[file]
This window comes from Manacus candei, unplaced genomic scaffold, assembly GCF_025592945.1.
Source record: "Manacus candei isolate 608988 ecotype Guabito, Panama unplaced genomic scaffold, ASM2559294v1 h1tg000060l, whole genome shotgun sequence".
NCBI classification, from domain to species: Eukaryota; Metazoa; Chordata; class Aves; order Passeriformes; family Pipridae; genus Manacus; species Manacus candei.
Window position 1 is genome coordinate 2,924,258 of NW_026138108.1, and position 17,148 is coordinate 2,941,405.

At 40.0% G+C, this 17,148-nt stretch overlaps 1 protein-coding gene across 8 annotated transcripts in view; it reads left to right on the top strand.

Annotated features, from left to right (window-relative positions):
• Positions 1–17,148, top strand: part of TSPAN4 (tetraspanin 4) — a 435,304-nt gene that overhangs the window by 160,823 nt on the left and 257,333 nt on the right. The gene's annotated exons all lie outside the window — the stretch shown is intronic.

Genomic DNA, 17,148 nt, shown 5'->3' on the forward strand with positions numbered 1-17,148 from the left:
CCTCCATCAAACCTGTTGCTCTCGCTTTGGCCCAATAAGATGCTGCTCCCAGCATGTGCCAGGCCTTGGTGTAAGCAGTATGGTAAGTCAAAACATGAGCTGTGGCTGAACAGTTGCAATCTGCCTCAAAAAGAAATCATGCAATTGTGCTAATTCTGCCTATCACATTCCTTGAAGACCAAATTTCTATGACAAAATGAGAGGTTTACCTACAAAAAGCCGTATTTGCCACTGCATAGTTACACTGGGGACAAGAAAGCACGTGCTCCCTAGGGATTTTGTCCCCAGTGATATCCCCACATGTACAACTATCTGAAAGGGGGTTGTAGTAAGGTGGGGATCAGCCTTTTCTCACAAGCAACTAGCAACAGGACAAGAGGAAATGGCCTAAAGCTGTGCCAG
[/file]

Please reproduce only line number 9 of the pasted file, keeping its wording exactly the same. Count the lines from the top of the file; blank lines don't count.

CCTCCATCAAACCTGTTGCTCTCGCTTTGGCCCAATAAGATGCTGCTCCCAGCATGTGCCAGGCCTTGGTGTAAGCAGTATGGTAAGTCAAAACATGAGCTGTGGCTGAACAGTTGCAATCTGCCTCAAAAAGAAATCATGCAATTGTGCTAATTCTGCCTATCACATTCCTTGAAGACCAAATTTCTATGACAAAATGAGAGGTTTACCTACAAAAAGCCGTATTTGCCACTGCATAGTTACACTGGGGACAAGAAAGCACGTGCTCCCTAGGGATTTTGTCCCCAGTGATATCCCCACATGTACAACTATCTGAAAGGGGGTTGTAGTAAGGTGGGGATCAGCCTTTTCTCACAAGCAACTAGCAACAGGACAAGAGGAAATGGCCTAAAGCTGTGCCAG